“The sporting goods industry will only exist and thrive if our playing field, the planet, is respected and protected. Hence, as the new CEO at Decathlon, I made sure that, as a critical part of our strategy, we put sustainability on the same level as revenue and profitability.

Historically, financial aspects were always the most important measures of success – sometimes the only ones that mattered. Now we are leveling up the sustainability aspects to the same height. I firmly believe that decarbonization and circularity need to be measured as rigorously as cash flow or EBIT, and must be equally important when defining whether we are successful.

I hope we will see this across the industry and arrive at a joint aspiration on measuring sustainability and what to aim for. There is also a role to play for regulators to hold us accountable, playing by the same rules and ensuring transparency towards clients. Regulators can ensure everyone is sufficiently aspirational, in line with scientific targets regarding climate change.”

Concretely, by putting sustainability goals on the same level as financial success, how do you envision this will change how managers across Decathlon will make decisions for the company in the future?

“I would like everyone making decisions for Decathlon to go ahead only if both financial and sustainability goals are met. It might take longer or be a more difficult path, but it’s a path that creates more value, for shareholders, society and the planet. Maybe we need to find new partners, create new alliances, rethink processes, or question long-held beliefs. I realize this is raising the bar quite a bit, but if we get it right, we will lead the way as a good corporate citizen, and we can all feel a sense of pride in doing so. And by making these decisions transparent and measurable, we will know whether we are moving in the right direction and whether we are doing it fast enough.”

While the industry and Decathlon are adapting to realize a more sustainable future, there are also several acute short-term challenges. How do you prepare for the uncertain times we find ourselves in?

“It is a very uncertain environment with inflation, almost unprecedented energy prices, and geopolitical tension creating very choppy water to navigate. Therefore, building business cases and operating models around flexibility and agility is essential. Wherever there is rigidity, for example, regarding long lead times or dependencies on single factories, there is a risk. At Decathlon, we are making our entire supply chain more flexible and adaptive, leveraging the possibilities that digitalization affords us in areas like end-to-end forecasting, building in more slack where necessary, and developing new muscles. Finally, I am convinced that in uncertain times, there is an opportunity to create competitive advantage and get to a higher level.”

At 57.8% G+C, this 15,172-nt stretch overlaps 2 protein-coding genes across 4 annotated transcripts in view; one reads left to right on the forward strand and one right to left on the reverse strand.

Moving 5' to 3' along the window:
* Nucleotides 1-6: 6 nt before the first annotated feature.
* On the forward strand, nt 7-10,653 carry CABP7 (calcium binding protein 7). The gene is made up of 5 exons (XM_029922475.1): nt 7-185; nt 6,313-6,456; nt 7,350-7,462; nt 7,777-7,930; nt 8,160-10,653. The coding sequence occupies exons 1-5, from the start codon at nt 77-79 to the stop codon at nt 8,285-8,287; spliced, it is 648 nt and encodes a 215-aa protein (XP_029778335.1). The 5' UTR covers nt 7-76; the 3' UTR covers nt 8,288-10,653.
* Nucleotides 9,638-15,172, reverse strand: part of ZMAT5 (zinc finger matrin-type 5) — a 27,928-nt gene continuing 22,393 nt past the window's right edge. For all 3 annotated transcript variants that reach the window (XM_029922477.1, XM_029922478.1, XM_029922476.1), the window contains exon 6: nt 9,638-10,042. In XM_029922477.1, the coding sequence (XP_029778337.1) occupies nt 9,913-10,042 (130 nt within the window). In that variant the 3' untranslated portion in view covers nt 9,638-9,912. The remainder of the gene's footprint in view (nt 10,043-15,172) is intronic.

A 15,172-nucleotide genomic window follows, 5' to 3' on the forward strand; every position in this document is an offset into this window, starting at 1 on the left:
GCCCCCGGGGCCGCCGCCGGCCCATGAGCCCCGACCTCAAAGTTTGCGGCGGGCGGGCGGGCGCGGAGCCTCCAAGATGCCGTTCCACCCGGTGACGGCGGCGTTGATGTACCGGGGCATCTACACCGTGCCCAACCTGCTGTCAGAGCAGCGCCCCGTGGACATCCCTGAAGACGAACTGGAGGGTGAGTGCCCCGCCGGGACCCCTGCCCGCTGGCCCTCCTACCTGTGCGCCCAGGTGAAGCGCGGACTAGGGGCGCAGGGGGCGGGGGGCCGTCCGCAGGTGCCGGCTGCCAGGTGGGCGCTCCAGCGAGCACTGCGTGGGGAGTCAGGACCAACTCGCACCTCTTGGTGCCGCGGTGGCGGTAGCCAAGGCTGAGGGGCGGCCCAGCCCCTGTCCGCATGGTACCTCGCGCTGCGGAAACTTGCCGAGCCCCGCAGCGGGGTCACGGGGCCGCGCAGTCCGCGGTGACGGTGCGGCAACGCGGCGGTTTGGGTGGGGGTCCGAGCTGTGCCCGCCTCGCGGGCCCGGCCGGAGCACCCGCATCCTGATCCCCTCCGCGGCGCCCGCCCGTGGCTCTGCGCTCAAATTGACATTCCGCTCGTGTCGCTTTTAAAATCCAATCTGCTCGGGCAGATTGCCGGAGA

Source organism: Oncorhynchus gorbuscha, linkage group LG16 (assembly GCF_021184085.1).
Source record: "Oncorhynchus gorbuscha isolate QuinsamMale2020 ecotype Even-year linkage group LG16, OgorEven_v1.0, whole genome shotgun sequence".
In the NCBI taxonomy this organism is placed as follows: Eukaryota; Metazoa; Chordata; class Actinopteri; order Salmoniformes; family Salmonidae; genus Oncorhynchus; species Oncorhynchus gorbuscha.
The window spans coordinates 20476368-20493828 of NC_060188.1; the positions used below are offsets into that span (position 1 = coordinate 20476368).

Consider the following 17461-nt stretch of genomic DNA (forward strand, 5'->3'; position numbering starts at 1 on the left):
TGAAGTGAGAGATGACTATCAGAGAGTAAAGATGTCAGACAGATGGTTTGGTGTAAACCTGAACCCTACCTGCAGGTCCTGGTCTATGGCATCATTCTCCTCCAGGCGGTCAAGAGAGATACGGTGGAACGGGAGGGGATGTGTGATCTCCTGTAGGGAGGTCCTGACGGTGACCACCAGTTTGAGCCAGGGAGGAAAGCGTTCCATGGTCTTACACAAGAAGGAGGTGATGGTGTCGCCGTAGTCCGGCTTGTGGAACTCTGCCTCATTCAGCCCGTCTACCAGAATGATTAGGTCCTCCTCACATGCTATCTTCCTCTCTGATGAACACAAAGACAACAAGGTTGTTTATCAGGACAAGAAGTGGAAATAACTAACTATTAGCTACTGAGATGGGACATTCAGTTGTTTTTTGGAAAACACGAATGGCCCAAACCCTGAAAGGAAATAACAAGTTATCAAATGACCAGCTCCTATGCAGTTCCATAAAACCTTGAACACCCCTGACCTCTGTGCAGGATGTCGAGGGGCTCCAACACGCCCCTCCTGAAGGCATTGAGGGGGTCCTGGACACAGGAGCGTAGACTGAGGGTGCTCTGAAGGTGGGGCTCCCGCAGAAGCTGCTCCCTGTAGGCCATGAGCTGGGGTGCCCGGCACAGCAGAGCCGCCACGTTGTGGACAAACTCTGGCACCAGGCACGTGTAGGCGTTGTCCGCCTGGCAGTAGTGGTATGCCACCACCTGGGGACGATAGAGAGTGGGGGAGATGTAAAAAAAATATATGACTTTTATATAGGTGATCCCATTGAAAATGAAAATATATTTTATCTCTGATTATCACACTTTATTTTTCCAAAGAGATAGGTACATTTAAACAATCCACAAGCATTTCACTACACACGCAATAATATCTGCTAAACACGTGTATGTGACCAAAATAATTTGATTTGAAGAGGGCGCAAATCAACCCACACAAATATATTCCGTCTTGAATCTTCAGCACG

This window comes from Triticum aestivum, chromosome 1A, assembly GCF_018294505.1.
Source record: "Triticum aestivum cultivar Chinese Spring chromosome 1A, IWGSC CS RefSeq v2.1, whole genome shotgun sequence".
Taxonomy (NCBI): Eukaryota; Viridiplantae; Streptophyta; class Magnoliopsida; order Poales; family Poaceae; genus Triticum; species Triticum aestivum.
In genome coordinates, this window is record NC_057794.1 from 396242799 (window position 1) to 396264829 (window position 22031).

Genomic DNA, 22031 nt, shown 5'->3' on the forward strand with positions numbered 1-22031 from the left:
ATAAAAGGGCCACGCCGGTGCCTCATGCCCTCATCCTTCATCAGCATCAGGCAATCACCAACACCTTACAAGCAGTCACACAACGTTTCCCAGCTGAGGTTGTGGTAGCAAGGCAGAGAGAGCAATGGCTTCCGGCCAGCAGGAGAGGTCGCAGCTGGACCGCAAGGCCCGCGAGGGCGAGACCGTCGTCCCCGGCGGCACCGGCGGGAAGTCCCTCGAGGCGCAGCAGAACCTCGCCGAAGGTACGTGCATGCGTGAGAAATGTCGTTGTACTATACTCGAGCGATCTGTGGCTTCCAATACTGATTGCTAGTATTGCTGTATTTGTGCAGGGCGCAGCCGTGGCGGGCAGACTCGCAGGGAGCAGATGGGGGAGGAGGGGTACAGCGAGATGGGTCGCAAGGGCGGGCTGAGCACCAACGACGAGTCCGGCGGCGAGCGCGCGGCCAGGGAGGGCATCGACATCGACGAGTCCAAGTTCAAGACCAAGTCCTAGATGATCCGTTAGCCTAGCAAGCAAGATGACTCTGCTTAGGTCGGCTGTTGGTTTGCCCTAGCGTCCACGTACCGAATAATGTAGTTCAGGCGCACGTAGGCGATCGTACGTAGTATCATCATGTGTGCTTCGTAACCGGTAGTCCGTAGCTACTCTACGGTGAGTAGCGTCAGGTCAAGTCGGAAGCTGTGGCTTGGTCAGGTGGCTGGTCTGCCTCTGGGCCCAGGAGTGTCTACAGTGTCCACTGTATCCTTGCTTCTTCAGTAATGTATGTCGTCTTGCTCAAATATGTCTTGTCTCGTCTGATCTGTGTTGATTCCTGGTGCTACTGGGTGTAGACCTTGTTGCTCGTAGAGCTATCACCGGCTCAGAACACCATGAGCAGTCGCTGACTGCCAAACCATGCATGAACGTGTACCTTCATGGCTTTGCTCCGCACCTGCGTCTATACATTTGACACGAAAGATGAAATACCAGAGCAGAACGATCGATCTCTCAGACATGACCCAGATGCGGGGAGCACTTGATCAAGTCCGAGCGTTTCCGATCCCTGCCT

What role – if any – does near-shoring play in your vision of a derisked supply chain for a global player like Decathlon?

“What we are aiming for is right-shoring. There is definitely much effort, together with partners, to optimize assembly and production in a geographical area when we serve that same geographical area: China for China, India for India, and Europe for Europe. By doing so, we aim to create regional and local ecosystems. For us, it is about the diversification of production areas and avoidance of dependencies and monopolies. We are rethinking our entire value chain, from the material to the transportation and movement of final goods, not only to de-risk our supply chain but to optimize for sustainability – and we are doingthis not alone but with our network of long-standing partners and innovative companies.”

About World Federation of the Sporting Goods Industry (WFSGI)

The WFSGI is the world authoritative body for the sports industry officially recognized by the International Olympic Committee (IOC) as the industry representative within the Olympic Family. The WFSGI is an independent association with no objective of economic character for its own gain and formed by sports and sports-inspired leisure brands, manufacturers, suppliers, retailers, national/regional federations, industry and trade associations and all sporting goods industry related businesses. Our purpose is to represent and inspire the industry, to invest in innovation, promote physical activity, support free trade, and do business in an ethical and sustainable way. As part of our mission, we facilitate legally permissible communication and cooperation to enhance competitiveness and innovation. We seek to positively influence the way our products are manufactured, with a focus on people involved in the manufacturing and the environment. Our members are steering the direction of the industry. The future of the sporting goods industry begins with the professional networks that we support.


McKinsey is a global management consulting firm committed to helping organisations realise sustainable, inclusive growth. We work with clients across the private, public and social sectors to solve complex problems and create positive change for all their stakeholders. We combine bold strategies and transformative technologies to help organisations innovate more sustainably, achieve lasting gains in performance, and build workforces that will thrive for this generation and the next. McKinsey teams work in more than 130 cities and 65 countries. McKinsey was founded in 1926. Global Managing Partner is Bob Sternfels since July 2021.